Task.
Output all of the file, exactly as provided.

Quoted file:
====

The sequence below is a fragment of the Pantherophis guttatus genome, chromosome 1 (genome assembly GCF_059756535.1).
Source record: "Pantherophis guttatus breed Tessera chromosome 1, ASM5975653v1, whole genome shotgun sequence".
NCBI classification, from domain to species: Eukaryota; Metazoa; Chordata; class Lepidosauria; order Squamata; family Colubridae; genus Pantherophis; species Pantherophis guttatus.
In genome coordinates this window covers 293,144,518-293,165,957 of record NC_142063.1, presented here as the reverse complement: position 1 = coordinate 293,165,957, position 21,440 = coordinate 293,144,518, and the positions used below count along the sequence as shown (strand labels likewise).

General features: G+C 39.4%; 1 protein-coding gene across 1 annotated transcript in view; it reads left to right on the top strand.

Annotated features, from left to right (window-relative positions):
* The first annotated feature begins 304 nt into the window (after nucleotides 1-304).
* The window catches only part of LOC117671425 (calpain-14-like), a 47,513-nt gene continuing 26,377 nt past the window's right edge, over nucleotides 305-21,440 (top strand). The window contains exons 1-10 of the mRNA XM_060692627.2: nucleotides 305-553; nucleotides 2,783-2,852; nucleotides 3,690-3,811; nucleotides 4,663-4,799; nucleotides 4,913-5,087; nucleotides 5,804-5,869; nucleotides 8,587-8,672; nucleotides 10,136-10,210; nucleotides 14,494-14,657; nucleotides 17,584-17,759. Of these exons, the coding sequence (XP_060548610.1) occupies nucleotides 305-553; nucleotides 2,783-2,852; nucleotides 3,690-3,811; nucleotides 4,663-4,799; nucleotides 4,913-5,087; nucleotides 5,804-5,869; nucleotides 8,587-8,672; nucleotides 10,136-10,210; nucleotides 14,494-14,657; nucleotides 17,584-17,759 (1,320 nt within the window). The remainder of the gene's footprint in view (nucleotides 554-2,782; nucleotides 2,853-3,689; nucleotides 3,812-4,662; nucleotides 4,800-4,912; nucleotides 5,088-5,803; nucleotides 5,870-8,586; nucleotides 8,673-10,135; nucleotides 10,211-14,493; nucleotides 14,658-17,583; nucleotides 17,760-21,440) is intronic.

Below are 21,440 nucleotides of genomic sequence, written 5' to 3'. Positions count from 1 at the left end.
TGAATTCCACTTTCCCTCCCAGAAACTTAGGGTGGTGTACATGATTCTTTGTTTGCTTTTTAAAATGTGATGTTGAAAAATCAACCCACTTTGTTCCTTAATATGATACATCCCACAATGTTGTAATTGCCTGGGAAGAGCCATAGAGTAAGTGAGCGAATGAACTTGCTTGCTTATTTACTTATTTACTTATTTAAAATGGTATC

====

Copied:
The sequence below is a fragment of the Pantherophis guttatus genome, chromosome 1 (genome assembly GCF_059756535.1).
Source record: "Pantherophis guttatus breed Tessera chromosome 1, ASM5975653v1, whole genome shotgun sequence".
NCBI classification, from domain to species: Eukaryota; Metazoa; Chordata; class Lepidosauria; order Squamata; family Colubridae; genus Pantherophis; species Pantherophis guttatus.
In genome coordinates this window covers 293,144,518-293,165,957 of record NC_142063.1, presented here as the reverse complement: position 1 = coordinate 293,165,957, position 21,440 = coordinate 293,144,518, and the positions used below count along the sequence as shown (strand labels likewise).

General features: G+C 39.4%; 1 protein-coding gene across 1 annotated transcript in view; it reads left to right on the top strand.

Annotated features, from left to right (window-relative positions):
* The first annotated feature begins 304 nt into the window (after nucleotides 1-304).
* The window catches only part of LOC117671425 (calpain-14-like), a 47,513-nt gene continuing 26,377 nt past the window's right edge, over nucleotides 305-21,440 (top strand). The window contains exons 1-10 of the mRNA XM_060692627.2: nucleotides 305-553; nucleotides 2,783-2,852; nucleotides 3,690-3,811; nucleotides 4,663-4,799; nucleotides 4,913-5,087; nucleotides 5,804-5,869; nucleotides 8,587-8,672; nucleotides 10,136-10,210; nucleotides 14,494-14,657; nucleotides 17,584-17,759. Of these exons, the coding sequence (XP_060548610.1) occupies nucleotides 305-553; nucleotides 2,783-2,852; nucleotides 3,690-3,811; nucleotides 4,663-4,799; nucleotides 4,913-5,087; nucleotides 5,804-5,869; nucleotides 8,587-8,672; nucleotides 10,136-10,210; nucleotides 14,494-14,657; nucleotides 17,584-17,759 (1,320 nt within the window). The remainder of the gene's footprint in view (nucleotides 554-2,782; nucleotides 2,853-3,689; nucleotides 3,812-4,662; nucleotides 4,800-4,912; nucleotides 5,088-5,803; nucleotides 5,870-8,586; nucleotides 8,673-10,135; nucleotides 10,211-14,493; nucleotides 14,658-17,583; nucleotides 17,760-21,440) is intronic.

Below are 21,440 nucleotides of genomic sequence, written 5' to 3'. Positions count from 1 at the left end.
TGAATTCCACTTTCCCTCCCAGAAACTTAGGGTGGTGTACATGATTCTTTGTTTGCTTTTTAAAATGTGATGTTGAAAAATCAACCCACTTTGTTCCTTAATATGATACATCCCACAATGTTGTAATTGCCTGGGAAGAGCCATAGAGTAAGTGAGCGAATGAACTTGCTTGCTTATTTACTTATTTACTTATTTAAAATGGTATC